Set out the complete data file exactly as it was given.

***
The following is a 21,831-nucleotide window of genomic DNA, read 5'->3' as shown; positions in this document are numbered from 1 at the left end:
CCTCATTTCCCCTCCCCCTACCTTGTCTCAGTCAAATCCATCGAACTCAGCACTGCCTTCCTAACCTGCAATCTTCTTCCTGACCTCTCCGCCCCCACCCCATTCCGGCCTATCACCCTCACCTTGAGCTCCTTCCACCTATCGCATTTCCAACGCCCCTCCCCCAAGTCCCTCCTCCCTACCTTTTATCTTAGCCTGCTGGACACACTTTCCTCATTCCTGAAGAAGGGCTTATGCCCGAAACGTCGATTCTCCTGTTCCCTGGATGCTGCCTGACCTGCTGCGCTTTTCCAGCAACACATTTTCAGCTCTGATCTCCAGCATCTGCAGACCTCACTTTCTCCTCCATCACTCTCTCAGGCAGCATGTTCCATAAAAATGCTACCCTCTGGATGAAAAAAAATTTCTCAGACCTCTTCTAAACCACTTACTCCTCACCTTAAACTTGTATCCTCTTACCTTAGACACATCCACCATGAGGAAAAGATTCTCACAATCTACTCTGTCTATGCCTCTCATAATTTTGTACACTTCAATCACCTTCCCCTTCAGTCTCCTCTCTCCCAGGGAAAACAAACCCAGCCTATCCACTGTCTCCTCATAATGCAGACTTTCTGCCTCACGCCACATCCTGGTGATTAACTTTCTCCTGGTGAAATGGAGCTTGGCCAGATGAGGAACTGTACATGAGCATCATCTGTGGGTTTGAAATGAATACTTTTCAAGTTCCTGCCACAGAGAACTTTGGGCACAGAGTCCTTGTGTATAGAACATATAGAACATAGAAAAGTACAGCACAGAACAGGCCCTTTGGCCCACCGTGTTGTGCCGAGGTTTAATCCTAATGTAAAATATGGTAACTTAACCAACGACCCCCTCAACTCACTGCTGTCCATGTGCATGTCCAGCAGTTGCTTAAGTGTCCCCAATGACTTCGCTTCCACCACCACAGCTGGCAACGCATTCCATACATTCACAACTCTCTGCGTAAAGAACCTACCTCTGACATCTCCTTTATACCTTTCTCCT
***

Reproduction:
The following is a 21,831-nucleotide window of genomic DNA, read 5'->3' as shown; positions in this document are numbered from 1 at the left end:
CCTCATTTCCCCTCCCCCTACCTTGTCTCAGTCAAATCCATCGAACTCAGCACTGCCTTCCTAACCTGCAATCTTCTTCCTGACCTCTCCGCCCCCACCCCATTCCGGCCTATCACCCTCACCTTGAGCTCCTTCCACCTATCGCATTTCCAACGCCCCTCCCCCAAGTCCCTCCTCCCTACCTTTTATCTTAGCCTGCTGGACACACTTTCCTCATTCCTGAAGAAGGGCTTATGCCCGAAACGTCGATTCTCCTGTTCCCTGGATGCTGCCTGACCTGCTGCGCTTTTCCAGCAACACATTTTCAGCTCTGATCTCCAGCATCTGCAGACCTCACTTTCTCCTCCATCACTCTCTCAGGCAGCATGTTCCATAAAAATGCTACCCTCTGGATGAAAAAAAATTTCTCAGACCTCTTCTAAACCACTTACTCCTCACCTTAAACTTGTATCCTCTTACCTTAGACACATCCACCATGAGGAAAAGATTCTCACAATCTACTCTGTCTATGCCTCTCATAATTTTGTACACTTCAATCACCTTCCCCTTCAGTCTCCTCTCTCCCAGGGAAAACAAACCCAGCCTATCCACTGTCTCCTCATAATGCAGACTTTCTGCCTCACGCCACATCCTGGTGATTAACTTTCTCCTGGTGAAATGGAGCTTGGCCAGATGAGGAACTGTACATGAGCATCATCTGTGGGTTTGAAATGAATACTTTTCAAGTTCCTGCCACAGAGAACTTTGGGCACAGAGTCCTTGTGTATAGAACATATAGAACATAGAAAAGTACAGCACAGAACAGGCCCTTTGGCCCACCGTGTTGTGCCGAGGTTTAATCCTAATGTAAAATATGGTAACTTAACCAACGACCCCCTCAACTCACTGCTGTCCATGTGCATGTCCAGCAGTTGCTTAAGTGTCCCCAATGACTTCGCTTCCACCACCACAGCTGGCAACGCATTCCATACATTCACAACTCTCTGCGTAAAGAACCTACCTCTGACATCTCCTTTATACCTTTCTCCT